The Syrian Refugee Deportations in Jordan, and Why They Matter

Muhammad Hamed / Reuters

Jordan, despite severely limited water and agricultural resources, has hosted, since 2011, almost 655,000 Syrian refugees, making it the second largest refugee-hosting country in the world, in proportion to its population. According to a Human Rights Watch report, however, starting in early 2017, Jordan has been summarily deporting over 1000 Syrian refugees per month, without opportunity to challenge their removal or properly investigating the danger posed by their return.[1][2] The reality is that there is a real danger to refugees who are returned, either from airstrikes, or being perceived as an enemy of Daesh or President Assad’s forces.

The interviews in the Human Rights Watch Report suggest that many of these collective deportations are done without a given reason.[3] Additionally, of the deportations that have a reason, many serve as punishment for persons allegedly connected to militant groups. The punishment, however, can be far reaching, and anyone from family members to other families from the same village of origin can be deported. Many refugees are now avoiding calling or taking calls from relatives still living in Syria, because connections to people simply living in Syria can be grounds for deportation, regardless of whether those people are connected to militant groups.

The report notes that Jordan is a party to the Arab Charter of Human Rights, which in no uncertain terms prohibits collective expulsion.[4] By punishing and expelling family members and villages, Jordan is failing to uphold its obligations under this charter. Furthermore, Jordan has also pledged to uphold the “customary international law principle of nonrefoulement,” which discourages returning refugees to places where they would be persecuted or at risk of cruel or inhumane treatment.[5] The report, which interviewed 35 Syrian refugees in Jordan, and 13 Syrian refugees who had been deported, is a poignant example of this. Not one of the thirteen Syrian refugees who had been deported felt safe upon their return, nor have they been able to return to their homes.[6]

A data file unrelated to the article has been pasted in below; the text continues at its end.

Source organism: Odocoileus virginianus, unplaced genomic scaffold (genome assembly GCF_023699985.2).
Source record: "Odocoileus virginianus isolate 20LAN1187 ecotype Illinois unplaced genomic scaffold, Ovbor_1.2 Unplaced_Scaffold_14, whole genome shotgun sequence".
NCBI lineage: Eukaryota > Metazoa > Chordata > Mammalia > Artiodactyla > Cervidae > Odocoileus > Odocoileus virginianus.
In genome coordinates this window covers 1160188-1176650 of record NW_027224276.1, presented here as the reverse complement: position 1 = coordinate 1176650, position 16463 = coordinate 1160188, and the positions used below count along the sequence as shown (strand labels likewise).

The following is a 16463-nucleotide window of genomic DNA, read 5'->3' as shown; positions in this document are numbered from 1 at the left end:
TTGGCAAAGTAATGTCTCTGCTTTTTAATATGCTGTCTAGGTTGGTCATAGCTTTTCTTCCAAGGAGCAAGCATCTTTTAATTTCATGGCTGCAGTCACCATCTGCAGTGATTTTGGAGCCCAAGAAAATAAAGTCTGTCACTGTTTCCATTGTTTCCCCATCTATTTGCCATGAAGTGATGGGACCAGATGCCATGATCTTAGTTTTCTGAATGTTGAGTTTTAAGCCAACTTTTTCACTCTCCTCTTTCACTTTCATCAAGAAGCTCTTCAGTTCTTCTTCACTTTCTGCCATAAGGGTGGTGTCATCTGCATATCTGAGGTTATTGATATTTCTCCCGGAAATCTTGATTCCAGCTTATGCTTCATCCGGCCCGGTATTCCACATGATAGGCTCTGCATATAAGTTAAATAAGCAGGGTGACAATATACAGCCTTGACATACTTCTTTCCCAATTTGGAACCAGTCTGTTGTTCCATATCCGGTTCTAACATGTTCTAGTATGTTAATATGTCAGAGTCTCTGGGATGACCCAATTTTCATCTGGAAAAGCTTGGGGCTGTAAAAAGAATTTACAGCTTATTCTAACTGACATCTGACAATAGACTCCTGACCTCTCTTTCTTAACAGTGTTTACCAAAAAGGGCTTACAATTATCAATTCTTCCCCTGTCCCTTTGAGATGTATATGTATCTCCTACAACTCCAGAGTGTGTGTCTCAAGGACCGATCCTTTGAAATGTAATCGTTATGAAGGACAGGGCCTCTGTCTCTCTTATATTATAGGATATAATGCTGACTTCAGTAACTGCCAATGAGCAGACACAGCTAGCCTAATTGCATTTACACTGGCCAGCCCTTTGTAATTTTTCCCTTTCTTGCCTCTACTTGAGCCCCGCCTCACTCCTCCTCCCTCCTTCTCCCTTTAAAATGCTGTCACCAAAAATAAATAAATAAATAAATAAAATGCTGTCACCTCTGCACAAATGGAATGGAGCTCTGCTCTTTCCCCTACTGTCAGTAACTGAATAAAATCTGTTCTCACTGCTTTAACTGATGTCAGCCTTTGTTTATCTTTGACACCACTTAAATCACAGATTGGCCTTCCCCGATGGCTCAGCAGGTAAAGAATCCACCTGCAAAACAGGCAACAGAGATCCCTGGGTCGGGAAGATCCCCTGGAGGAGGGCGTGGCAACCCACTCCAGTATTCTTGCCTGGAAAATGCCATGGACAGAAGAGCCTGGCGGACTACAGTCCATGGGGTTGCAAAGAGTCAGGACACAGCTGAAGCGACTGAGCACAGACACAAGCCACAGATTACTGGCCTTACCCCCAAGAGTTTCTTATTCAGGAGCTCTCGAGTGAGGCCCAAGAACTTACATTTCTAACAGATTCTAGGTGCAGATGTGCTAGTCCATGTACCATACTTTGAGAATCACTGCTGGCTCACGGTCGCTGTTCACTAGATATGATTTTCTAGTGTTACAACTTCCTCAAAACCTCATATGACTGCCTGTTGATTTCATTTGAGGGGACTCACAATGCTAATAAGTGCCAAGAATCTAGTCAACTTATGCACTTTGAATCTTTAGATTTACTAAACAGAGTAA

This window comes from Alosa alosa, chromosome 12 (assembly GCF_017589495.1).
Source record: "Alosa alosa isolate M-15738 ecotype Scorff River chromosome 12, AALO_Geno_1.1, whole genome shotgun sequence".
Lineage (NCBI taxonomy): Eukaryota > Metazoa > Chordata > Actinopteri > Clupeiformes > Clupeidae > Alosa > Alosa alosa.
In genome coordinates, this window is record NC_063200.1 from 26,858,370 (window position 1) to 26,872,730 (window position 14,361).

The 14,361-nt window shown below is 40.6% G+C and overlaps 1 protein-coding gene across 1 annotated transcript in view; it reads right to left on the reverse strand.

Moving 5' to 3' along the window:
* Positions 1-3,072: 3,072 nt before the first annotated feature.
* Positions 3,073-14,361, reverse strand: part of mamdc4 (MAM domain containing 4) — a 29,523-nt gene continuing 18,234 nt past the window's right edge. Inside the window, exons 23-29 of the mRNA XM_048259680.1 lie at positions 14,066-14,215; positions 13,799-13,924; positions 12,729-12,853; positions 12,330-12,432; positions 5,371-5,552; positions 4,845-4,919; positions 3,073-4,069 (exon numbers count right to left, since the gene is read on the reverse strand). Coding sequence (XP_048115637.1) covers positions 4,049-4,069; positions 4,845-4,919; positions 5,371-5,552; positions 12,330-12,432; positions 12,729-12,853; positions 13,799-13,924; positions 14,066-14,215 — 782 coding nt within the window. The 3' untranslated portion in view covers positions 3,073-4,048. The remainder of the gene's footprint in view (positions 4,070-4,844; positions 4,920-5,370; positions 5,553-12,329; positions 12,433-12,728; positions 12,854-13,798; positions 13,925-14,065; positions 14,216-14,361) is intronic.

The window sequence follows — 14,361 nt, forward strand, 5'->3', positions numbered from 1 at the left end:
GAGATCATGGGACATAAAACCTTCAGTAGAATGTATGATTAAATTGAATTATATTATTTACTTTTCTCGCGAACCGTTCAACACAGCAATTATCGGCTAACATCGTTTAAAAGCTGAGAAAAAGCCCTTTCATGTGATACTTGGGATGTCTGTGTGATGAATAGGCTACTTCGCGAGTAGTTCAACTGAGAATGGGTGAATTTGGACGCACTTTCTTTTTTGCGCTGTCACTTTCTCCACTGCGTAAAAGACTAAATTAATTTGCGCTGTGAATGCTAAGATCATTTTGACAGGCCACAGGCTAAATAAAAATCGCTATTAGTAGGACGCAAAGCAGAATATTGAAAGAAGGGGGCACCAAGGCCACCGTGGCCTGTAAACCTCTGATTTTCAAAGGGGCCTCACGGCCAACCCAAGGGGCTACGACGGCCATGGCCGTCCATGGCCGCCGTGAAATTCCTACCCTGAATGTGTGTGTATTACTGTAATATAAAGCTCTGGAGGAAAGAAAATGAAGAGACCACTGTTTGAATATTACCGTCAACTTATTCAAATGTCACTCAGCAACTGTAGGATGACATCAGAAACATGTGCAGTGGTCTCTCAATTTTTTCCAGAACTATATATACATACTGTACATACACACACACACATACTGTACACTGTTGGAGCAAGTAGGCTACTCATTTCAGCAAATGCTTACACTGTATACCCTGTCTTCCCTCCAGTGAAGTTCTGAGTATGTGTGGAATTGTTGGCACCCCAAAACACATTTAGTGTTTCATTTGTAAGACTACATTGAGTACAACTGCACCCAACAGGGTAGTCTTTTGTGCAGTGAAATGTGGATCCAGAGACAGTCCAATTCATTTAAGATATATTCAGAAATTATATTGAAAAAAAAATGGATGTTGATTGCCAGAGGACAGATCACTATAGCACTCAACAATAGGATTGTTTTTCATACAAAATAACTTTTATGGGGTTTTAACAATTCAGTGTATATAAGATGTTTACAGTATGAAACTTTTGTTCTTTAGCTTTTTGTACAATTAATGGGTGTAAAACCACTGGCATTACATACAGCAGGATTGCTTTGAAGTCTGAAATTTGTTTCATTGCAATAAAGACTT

TAKE ACTION

This all leads to the question of: What can be done for readers that are not determining policy in Jordan? How can the average person develop crisis resiliency from afar?*

The report notes concrete objectives for Donor Governments, so here’s some ideas:

Contact your government officials and ask them to increase aid to nations supporting refugees, like Jordan!

You might say: Hello, my name is _______ and I’m calling from [town name, state name]. Please tell the [Senator/Rep] that I support refugees and aid to nations that support refugees. I’d like to see more aid going to nations, such as Jordan, that support an enormous load to provide assistance to those in need. [Senator/Rep X] should support increased funding for both international refugee assistance and for refugee resettlement in the U.S. Thank you for your time!

Type in your zip code to find your representative in the:

House of Representatives – https://www.house.gov/representatives/find/

Senate – https://www.senate.gov/general/contact_information/senators_cfm.cfm

White House – https://www.whitehouse.gov/contact

 

*If you are determining policy in Jordan, the HRW report has concrete recommendations for you near its beginning!


[1] Human Rights Watch. “I Have No Idea Why They Sent Us Back” Jordanian Deportations and Expulsions of Syrian Refugees. United States of America, 2017. Accessed 10/9/2017.

[2] “Jordan: Syrian Refugees Being Summarily Deported: No Due Process Protection; Risk of Serious Harm.” Human Rights Watch. (Retrieved 10/9/2017).

[3] Ibid.

[4] Ibid.

[5] Ibid.

[6] Ibid.



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